Don't have an account? To participate in discussions consider signing up or signing in
facebook connect
Sign-up, its free! Close [x]

Benefits

  • okay Create lasting relationships with other like minded women.
  • okay Blogging, let your voice be heard!
  • okay Interact with other women through blogs,questions and groups.
  • okay Photo Album, upload your most recent vacation pictures.
  • okay Contests, Free weekly prize drawing.
  • okay Weekly Newsletter.


by JANET ST. JAMES

DALLAS – According to the American Society for Aesthetic Plastic Surgery, more than 2.4 million people last year got Botox, the world's most popular "wrinkle eraser."

An average treatment costs nearly $400. With prices like that, many have been lining up to provide the treatment while youth-seeking patients search out bargains.

Last year, actress Dana Delaney opened up publicly in Prevention magazine about getting a botched Botox job that caused one eye to droop. She said the wrinkle fighting toxin was improperly injected into a nerve.

Botox and other injectable treatments are controlled substances. Only someone with a medical license can order them. That has many surprised to hear there are no rules about who can inject them. In medical spas across Texas, just about anyone can wield the needle.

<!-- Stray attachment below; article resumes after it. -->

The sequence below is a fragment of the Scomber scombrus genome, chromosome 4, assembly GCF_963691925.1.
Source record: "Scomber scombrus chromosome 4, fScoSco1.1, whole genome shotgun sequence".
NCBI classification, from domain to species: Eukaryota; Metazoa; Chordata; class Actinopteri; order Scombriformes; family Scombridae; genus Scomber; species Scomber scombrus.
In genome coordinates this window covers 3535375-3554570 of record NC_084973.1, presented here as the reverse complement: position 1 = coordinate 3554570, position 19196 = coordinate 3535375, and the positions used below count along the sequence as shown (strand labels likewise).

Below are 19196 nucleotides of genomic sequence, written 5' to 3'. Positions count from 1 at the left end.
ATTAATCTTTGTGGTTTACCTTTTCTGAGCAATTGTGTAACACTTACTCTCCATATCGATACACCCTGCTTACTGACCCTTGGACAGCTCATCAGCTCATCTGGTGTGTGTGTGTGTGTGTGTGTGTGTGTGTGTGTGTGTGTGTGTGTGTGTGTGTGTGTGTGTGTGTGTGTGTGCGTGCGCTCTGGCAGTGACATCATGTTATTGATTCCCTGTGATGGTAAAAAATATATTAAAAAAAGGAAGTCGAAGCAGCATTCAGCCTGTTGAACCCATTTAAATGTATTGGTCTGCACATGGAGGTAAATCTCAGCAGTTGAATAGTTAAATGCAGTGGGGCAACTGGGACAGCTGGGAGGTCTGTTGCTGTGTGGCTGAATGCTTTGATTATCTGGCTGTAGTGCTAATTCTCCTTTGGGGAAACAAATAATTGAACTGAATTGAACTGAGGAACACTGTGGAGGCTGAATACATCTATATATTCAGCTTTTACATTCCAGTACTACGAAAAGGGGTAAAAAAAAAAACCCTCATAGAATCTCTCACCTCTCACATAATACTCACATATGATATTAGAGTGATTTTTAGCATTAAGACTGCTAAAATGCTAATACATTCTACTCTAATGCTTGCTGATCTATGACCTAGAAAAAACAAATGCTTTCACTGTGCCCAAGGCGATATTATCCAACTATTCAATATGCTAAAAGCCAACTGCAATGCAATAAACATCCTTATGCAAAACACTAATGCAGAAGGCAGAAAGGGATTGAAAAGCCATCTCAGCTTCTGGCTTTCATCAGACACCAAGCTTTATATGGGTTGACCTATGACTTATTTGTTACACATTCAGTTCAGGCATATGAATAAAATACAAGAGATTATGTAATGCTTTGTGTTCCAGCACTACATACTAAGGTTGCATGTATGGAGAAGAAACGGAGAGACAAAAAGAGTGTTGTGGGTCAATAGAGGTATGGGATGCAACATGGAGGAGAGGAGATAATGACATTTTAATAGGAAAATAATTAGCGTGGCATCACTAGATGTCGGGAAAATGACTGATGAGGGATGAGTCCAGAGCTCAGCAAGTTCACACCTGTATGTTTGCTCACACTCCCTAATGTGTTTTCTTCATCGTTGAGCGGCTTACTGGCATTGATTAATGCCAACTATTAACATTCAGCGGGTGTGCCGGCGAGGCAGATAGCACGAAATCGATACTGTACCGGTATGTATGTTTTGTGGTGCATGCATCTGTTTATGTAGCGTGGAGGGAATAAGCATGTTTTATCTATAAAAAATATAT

"As long as I'm the one purchasing it, right now I can delegate to whoever I want to," said Dr. Lori Stetler, a Dallas dermatologist.

Stetler applauds efforts to make the lucrative anti-aging industry safer for patients.

Friday, the Texas Medical Board will consider changing who can be delegated to perform "cosmetic procedures" that use "prescription medications." That includes Botox and a host of other wrinkle fillers, including Restylane and Perlane.

Among the considerations is limiting who can give injections to doctors, nurses or physician assistants. Training is also an issue. Currently, no experience is required.

"There's no set or approved curriculum or licensure or anything for that," said Stetler, who says patients can unknowingly find themselves in unqualified and inexperienced hands.

She hopes potential state-wide changes will improve the safety profile of all anti-aging clinics.

"I like the idea that they are looking into and hopefully will get rid of some of those people who are harming the public," she said.

Friday will be the medical board's first discussion. Action is unlikely. If the board eventually changes the regulations, anyone who breaks the rules could face punishment or potentially lose their medical license.

Original post [Link Removed]

[Link Removed] 


Cynthiarowland, Your links have been removed, please consider upgrading to premium membership.




Member Comments